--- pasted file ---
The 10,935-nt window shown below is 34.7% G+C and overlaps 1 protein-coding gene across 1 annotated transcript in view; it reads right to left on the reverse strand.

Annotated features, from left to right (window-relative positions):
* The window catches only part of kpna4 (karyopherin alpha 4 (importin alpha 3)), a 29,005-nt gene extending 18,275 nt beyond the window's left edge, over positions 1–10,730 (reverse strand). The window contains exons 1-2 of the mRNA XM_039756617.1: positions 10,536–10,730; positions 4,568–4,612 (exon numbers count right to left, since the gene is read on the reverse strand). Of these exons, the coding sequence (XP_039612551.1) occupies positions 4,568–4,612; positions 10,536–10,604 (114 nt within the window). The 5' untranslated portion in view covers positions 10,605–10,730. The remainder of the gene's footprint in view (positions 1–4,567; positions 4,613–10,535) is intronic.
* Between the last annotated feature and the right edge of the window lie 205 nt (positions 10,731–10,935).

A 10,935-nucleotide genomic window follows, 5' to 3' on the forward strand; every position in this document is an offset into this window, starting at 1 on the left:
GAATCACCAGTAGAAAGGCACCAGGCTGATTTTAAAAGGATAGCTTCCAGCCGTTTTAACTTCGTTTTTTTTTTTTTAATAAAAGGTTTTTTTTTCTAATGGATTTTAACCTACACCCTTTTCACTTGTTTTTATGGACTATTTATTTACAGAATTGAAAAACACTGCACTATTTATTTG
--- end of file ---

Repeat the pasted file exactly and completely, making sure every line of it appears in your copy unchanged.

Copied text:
The 10,935-nt window shown below is 34.7% G+C and overlaps 1 protein-coding gene across 1 annotated transcript in view; it reads right to left on the reverse strand.

Annotated features, from left to right (window-relative positions):
* The window catches only part of kpna4 (karyopherin alpha 4 (importin alpha 3)), a 29,005-nt gene extending 18,275 nt beyond the window's left edge, over positions 1–10,730 (reverse strand). The window contains exons 1-2 of the mRNA XM_039756617.1: positions 10,536–10,730; positions 4,568–4,612 (exon numbers count right to left, since the gene is read on the reverse strand). Of these exons, the coding sequence (XP_039612551.1) occupies positions 4,568–4,612; positions 10,536–10,604 (114 nt within the window). The 5' untranslated portion in view covers positions 10,605–10,730. The remainder of the gene's footprint in view (positions 1–4,567; positions 4,613–10,535) is intronic.
* Between the last annotated feature and the right edge of the window lie 205 nt (positions 10,731–10,935).

A 10,935-nucleotide genomic window follows, 5' to 3' on the forward strand; every position in this document is an offset into this window, starting at 1 on the left:
GAATCACCAGTAGAAAGGCACCAGGCTGATTTTAAAAGGATAGCTTCCAGCCGTTTTAACTTCGTTTTTTTTTTTTTAATAAAAGGTTTTTTTTTCTAATGGATTTTAACCTACACCCTTTTCACTTGTTTTTATGGACTATTTATTTACAGAATTGAAAAACACTGCACTATTTATTTG